WU: And the turning point for sports was the 1958 National Football League Championships. The game of the – greatest game ever played between the Colts and the Giants. And, you know, it was an incredibly exciting football game.

(SOUNDBITE OF ARCHIVED RECORDING)

UNIDENTIFIED SPORTSCASTER: There’s the kick.

WU: But, more to the point, you know, football had not been watched on TV by large audiences and no one quite understood to that point just how captivating it was. And it has proven to this day. There’s been some weakening, but sports audiences are very loyal. They’re an exceptionally valuable, maybe the most valuable attention-harvesting opportunity. And this is another of TV’s inventions in the 1950s.

 

..  MTV ’90s started to think, well, you know, it could be that the era of Michael Jackson’s videos are coming to an end, or, Duran Duran. You know, people aren’t going to watch videos anymore. We need something else. They actually thought about broadcasting football. They did a game show for a little while, but then someone had the idea that what they really needed was a soap opera.

And, as we already suggested, they looked at soap opera and realized that they were far too expensive. MTV was run on the cheap. You know, they had basically no costs other than the veejays who they paid, and parties and, you know, some minimal salary. So they had the idea of getting a bunch of amateurs or regular people together, putting them in a house and then just seeing what happened. The house was in SoHo.

The result was a show called “The Real World.” And as you already suggested, it was the founding series of reality television and driven really at bottom by cast-cutting

.. The participants in the original “Real World” were paid $1,400 for the entire set. So, you know, not very expensive.

VEDANTAM: And the argument made to the participants was we are going to pay you, not in dollars and cents, but we’re going to pay in attention and fame.

WU: Yes. This was the genius discovery in a way – that’s one way of putting it – is that, you know, as opposed to shelling out for a big salary, especially for a famous actor, you could instead get, you know, so-called normal, somewhat normal people to do it for the idea that they would themselves become celebrities, at least for a little while.

..  Thousands of people have taken this idea and run with it. You don’t need to be a large corporation anymore to be an attention merchant. The screens on our desks and in our hands have enabled a new breed of merchants who have found ever more powerful ways to keep us coming back. That’s coming up after the break. But first we need a moment to monetize your mind space with some messages from our sponsors. Yes, we’re attention merchants, too.

 

.. I think that Donald Trump through “The Apprentice,” and to some degree other parts of his life, understood deeply the power of capturing and using human attention. Now on “The Apprentice,” I think he studied what it takes to capture an audience – some of these things we talked about – BuzzFeed, the sort of plot twist, the unusual, surprising behavior. And I think he has, in his presidency and during his campaign, saw it as his primary directive to always win the battle for attention. Sometimes even losing or appearing to lose, it doesn’t matter as long as there’s a good show, a big fight, and everybody’s paying attention to me. In his mind, he thinks he’s won.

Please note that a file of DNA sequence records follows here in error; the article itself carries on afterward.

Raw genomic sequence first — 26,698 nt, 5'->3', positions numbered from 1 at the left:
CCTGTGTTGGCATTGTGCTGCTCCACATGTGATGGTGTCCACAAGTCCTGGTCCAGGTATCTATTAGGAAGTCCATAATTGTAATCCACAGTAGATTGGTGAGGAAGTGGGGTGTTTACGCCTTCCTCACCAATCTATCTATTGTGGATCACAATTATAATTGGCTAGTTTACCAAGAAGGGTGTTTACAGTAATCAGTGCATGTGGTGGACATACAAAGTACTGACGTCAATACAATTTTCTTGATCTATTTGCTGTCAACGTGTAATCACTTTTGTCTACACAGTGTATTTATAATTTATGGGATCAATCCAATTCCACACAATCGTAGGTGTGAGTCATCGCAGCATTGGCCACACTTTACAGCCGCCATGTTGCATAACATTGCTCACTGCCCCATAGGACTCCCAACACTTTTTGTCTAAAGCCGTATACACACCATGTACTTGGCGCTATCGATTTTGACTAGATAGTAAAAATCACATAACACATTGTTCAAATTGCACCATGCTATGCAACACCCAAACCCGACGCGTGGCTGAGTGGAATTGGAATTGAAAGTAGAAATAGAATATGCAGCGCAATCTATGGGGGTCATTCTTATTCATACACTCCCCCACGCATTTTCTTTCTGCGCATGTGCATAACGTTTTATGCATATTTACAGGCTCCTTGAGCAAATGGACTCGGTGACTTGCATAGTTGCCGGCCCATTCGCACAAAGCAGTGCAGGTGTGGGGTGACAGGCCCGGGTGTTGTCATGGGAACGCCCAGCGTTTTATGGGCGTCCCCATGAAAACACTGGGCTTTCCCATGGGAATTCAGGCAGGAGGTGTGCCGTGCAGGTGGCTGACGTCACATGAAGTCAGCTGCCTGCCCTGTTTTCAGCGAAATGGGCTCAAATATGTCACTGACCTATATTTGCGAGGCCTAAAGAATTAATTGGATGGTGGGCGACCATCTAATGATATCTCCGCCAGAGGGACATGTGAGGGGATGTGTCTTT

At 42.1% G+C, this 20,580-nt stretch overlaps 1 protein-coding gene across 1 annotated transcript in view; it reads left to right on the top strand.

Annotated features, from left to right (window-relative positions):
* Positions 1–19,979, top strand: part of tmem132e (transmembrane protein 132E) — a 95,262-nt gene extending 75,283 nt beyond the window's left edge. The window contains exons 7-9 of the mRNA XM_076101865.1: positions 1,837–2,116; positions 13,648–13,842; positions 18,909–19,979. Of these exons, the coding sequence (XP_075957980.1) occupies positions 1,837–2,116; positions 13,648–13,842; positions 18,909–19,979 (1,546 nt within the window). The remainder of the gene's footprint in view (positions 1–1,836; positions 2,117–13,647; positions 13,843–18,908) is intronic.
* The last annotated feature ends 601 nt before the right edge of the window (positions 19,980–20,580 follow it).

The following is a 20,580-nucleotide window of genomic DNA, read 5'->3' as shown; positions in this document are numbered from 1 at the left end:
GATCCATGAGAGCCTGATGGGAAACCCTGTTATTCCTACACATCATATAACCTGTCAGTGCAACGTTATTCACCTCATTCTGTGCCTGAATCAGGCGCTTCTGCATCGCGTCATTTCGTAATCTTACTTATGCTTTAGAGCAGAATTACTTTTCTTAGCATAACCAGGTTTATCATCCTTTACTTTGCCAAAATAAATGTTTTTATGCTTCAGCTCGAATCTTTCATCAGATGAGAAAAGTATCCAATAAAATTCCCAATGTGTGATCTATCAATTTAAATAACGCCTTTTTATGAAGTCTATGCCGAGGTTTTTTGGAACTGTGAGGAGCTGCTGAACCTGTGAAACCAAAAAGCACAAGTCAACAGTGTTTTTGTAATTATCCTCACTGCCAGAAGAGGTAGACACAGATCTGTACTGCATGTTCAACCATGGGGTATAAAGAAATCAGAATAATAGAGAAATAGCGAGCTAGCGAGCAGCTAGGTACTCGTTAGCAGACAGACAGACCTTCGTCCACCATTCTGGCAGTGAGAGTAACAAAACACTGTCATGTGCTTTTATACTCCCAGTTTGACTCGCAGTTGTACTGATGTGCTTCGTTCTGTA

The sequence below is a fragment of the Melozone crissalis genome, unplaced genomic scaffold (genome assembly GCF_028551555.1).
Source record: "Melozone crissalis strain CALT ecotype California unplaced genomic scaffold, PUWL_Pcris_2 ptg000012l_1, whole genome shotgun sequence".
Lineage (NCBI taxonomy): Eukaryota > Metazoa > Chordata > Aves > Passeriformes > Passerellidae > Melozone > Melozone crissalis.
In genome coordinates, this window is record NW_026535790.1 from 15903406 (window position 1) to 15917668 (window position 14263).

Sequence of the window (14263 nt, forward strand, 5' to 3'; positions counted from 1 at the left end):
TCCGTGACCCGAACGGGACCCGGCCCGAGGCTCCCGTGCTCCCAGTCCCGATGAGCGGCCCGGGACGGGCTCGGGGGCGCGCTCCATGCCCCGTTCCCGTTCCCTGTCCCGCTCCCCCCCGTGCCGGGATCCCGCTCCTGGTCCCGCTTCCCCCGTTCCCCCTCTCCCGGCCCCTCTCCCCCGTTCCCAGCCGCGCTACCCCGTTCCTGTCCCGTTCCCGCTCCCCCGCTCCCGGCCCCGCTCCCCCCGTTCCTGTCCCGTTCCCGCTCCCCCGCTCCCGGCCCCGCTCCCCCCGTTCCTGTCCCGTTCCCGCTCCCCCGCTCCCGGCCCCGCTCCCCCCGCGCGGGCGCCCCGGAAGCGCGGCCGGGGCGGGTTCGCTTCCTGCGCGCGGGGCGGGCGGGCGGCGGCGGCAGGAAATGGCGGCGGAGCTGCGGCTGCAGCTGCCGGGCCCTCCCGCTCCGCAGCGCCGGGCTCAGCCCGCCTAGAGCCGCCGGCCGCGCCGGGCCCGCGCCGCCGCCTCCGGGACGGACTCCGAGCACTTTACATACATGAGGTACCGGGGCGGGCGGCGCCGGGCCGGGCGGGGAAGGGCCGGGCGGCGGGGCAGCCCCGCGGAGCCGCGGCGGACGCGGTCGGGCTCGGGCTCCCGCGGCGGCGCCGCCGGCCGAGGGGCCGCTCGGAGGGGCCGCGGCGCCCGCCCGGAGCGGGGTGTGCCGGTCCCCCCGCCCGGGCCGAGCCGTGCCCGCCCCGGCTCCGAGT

And to some degree, it is truer than any of us would like to admit. At some deep level, there’s some genius to it – understanding that the battle for attention is primary to a lot of other battles. You know the whole country, and to some degree the world, is reacting to his agenda, his presence, his tweets, everything he does. That’s also known as power. You know, even if people are resisting you, they’re still paying attention to you.

 

.. You say that because Trump is an attention merchant, his biggest vulnerability, you know, might not be the risk of impeachment but the risk that people will eventually get bored of him. Talk about that idea – that one of the risks of being an attention merchant is that people will eventually start to tune you out.

WU: Yes, you know, I think this happens with all advertising, almost all content and many celebrities, with a few exceptions. We have some innate tendency to get bored, to get used to things, develop some immunity. You know, even a hit show like “I love Lucy” eventually lost its audience. And so much as Donald Trump rose to power on an intentional move – you know, almost running his campaign and presidency as a reality show – I think when people begin getting bored, begin tuning out, you can expect a loss of power. He may fade less in the way of Richard Nixon and more in the way of Paris Hilton.